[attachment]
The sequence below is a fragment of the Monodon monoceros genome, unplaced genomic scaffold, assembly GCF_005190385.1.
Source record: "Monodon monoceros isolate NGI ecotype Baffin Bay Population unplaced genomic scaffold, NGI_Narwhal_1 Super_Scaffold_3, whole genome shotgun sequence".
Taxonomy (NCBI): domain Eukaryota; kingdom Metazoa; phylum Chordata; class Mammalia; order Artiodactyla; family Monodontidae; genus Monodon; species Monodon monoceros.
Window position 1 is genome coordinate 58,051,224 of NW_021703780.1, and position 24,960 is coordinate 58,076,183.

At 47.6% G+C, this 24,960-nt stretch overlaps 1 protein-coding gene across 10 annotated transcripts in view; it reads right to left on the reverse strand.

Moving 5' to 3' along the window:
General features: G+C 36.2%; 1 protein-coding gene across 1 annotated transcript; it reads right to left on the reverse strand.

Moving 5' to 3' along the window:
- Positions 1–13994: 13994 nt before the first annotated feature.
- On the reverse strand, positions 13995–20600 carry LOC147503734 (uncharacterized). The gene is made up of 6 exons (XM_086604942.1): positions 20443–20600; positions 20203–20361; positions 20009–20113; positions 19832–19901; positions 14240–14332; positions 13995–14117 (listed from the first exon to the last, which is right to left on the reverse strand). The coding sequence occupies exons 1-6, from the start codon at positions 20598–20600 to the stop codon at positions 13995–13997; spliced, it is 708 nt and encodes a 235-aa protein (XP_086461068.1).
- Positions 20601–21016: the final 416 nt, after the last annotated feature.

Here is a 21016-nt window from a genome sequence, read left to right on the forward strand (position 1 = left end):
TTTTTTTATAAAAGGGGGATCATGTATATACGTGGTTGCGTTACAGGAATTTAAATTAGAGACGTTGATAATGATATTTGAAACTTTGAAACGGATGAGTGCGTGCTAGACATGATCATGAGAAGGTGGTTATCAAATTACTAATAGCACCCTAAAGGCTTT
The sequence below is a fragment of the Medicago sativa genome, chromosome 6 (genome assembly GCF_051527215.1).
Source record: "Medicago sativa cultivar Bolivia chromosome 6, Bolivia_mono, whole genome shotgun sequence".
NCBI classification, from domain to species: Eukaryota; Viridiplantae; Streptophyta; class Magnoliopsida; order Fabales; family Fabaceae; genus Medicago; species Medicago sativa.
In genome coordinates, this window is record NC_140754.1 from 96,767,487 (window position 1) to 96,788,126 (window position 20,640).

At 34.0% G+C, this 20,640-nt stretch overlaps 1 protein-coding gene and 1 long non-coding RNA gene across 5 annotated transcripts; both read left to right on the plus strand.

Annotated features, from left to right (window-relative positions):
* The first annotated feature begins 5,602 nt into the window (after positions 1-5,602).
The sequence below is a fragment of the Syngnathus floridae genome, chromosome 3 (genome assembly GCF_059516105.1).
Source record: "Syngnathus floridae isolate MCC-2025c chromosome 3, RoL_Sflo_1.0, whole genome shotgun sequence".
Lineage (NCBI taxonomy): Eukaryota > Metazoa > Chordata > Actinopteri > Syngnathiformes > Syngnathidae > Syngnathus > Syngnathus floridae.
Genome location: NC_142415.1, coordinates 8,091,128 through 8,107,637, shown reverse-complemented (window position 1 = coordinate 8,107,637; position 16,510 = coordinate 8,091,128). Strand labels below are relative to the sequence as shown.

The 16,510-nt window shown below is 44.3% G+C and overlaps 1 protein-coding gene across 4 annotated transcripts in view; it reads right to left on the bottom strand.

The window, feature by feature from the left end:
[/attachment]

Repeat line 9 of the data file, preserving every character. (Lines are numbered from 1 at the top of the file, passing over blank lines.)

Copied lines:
- Positions 1–13994: 13994 nt before the first annotated feature.